The opinion of the court was delivered by: CURTIN
This private antitrust action involves three corporate plaintiffs and one individual plaintiff against three corporate defendants and one individual defendant. Defendants have moved pursuant to Rule 12(b)(2), (3) of the Federal Rules of Civil Procedure to have the action dismissed for lack of personal jurisdiction and improper venue. In the alternative, defendants Marion Laboratories, Inc. (Marion), and Kalo Laboratories, Inc. (Kalo), have moved to have the action transferred under 28 U.S.C. §§ 1404(a) and 1406(a) to the Western District of Missouri. The remaining defendants, Scientific Research Corporation (SRC) and Dr. Beasley, the president of SRC, have also requested a change of venue. They argue that the appropriate forum is the Western District of Oklahoma.
Each plaintiff is engaged in the sale and distribution of certain agricultural chemical products. All name the product SLOGO as one of their principal sales items. SLOGO is a nitrogen regulator product, a chemical compound which, when added to liquid fertilizer solutions containing nitrogen, controls the release of nitrogen into the soil. SLOGO was marketed by defendant SRC in Texas in 1973. Between that time and 1976, SRC entered into distribution agreements with each of the plaintiffs, granting them exclusive territorial distribution rights. The basis of this complaint alleges an unlawful conspiracy which occurred in April of 1977, pursuant to which defendant Kalo, which is a wholly owned subsidiary of Marion, acquired corporate assets of SRC, specifically the formula for the manufacture of SLOGO. The plaintiffs contend that this action was a violation of the antitrust laws and violated certain of their contractual agreements with SRC.
The corporate plaintiffs are incorporated in New York (Agra Chemical Distributing Co., Inc.); Virginia (Central Suppliers, Inc.); and Delaware (Baker Chemical and Equipment Co., Inc.). Their principal places of business are located in their respective states of incorporation. The individual plaintiff, George Simches, is a citizen of Virginia. The corporate defendants are organized under the laws of Missouri (Kalo), Oklahoma (SRC), and Delaware (Marion). Marion's principal place of business is in Missouri, and the principal places of business for the remaining defendants are in their states of incorporation. Dr. Beasley is a citizen of Oklahoma.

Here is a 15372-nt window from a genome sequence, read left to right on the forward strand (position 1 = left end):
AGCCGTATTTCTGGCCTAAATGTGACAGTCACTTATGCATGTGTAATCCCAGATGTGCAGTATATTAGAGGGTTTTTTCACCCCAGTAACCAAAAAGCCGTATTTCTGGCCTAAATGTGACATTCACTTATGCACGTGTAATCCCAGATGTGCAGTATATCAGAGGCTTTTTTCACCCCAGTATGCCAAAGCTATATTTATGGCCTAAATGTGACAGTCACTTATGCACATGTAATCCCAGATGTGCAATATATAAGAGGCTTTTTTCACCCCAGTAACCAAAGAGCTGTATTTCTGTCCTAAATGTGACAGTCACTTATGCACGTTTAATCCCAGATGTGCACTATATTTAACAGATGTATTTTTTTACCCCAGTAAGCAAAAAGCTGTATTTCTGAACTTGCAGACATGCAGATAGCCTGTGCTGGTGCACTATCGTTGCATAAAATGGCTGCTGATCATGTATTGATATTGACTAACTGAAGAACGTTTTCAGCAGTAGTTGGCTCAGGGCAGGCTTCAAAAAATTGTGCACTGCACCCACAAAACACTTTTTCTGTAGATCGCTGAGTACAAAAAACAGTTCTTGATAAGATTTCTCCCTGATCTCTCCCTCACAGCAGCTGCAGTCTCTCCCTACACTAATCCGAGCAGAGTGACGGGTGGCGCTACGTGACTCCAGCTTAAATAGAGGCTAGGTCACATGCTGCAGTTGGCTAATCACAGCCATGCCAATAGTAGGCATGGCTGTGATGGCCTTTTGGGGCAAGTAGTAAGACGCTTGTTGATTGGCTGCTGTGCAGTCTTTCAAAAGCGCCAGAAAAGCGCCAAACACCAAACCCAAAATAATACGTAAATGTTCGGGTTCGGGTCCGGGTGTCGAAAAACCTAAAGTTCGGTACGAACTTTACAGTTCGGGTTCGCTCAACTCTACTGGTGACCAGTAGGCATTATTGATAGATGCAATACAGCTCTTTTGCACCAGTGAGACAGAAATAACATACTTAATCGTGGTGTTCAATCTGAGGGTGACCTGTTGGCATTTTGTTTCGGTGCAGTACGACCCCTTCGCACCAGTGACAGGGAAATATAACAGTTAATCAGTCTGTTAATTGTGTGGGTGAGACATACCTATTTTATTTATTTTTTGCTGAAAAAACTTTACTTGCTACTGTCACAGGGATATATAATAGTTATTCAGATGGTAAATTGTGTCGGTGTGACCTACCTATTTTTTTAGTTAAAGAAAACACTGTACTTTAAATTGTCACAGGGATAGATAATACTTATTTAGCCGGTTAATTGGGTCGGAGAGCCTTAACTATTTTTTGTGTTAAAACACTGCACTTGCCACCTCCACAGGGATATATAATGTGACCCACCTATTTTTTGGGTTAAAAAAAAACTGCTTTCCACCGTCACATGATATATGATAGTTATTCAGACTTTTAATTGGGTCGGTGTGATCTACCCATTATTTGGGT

Plaintiffs contend that both venue and personal jurisdiction are proper in this district. Plaintiffs claim that venue is established under section 12 of the Clayton Act, 15 U.S.C. § 22, and the general venue statute, 28 U.S.C. § 1391(b), and that there are sufficient contacts between the defendants and this district to establish personal jurisdiction.
It is clear that "special venue statutes are supplemented by, and to be read in the light of, liberalizing provisions of the general venue statutes ...." 15 Wright & Miller & Cooper § 3818, and Pure Oil Co. v. Suarez, 384 U.S. 202, 205, 86 S. Ct. 1394, 1396, 16 L. Ed. 2d 474 (1966). Thus, venue is proper when defendant is an inhabitant of the district, or if it is doing business in the district, or when it is determined that the claim "arose" in the district within the meaning of 28 U.S.C. § 1391(b).
In determining where a claim "arises" under § 1391(b), the court must weigh the contacts between the events and parties involved in the action and the forum. Leroy v. Great Western United Corp., 443 U.S. 173, 99 S. Ct. 2710, 61 L. Ed. 2d 464 (1979). Plaintiff Agra Chemical claims that the essence of this action is the destruction of its business and the elimination of competition in an economic market which includes New York. Plaintiffs contend that the defendants' contacts with New York regarding the alleged antitrust conspiracy include the intangible injuries to plaintiffs' business, various telephone calls from defendants to plaintiffs, and meetings in New York between Dr. Beasley and the plaintiffs regarding the distribution agreements. The court finds that these are not significant contacts, and "miniscule" contacts will not sustain venue. Transamerica Corp. v. Transfer Planning, Inc., 419 F. Supp. 1261 (S.D.N.Y.1976).
Plaintiffs' alternative bases for personal jurisdiction and venue lie in their claims that the defendants are "transacting business" in New York. The test for transacting business for venue purposes under the antitrust laws is co-extensive with the test for personal jurisdiction under New York CPLR § 302. To determine whether a corporation is transacting business, we must look to "the actual unity and continuity of the whole course of (its) conduct." United States v. Scophony Corp., 333 U.S. 795, 817, 68 S. Ct. 855, 866, 92 L. Ed. 1091 (1948). Among the factors to be examined are: (1) a place to do business; (2) people to carry on the business; (3) tangible property; (4) subjection to state regulation; (5) business operations; (6) manifestations of doing business; and (7) good will activities. J. & B. & S. Restaurant Corp., Inc. v. Henry's Drive-In, Inc., 353 F. Supp. 389, 393 (W.D.N.Y.1973), quoting Note, Venue in Private Antitrust Suits, 37 N.Y.U.L.Rev. 268, 283 (1962).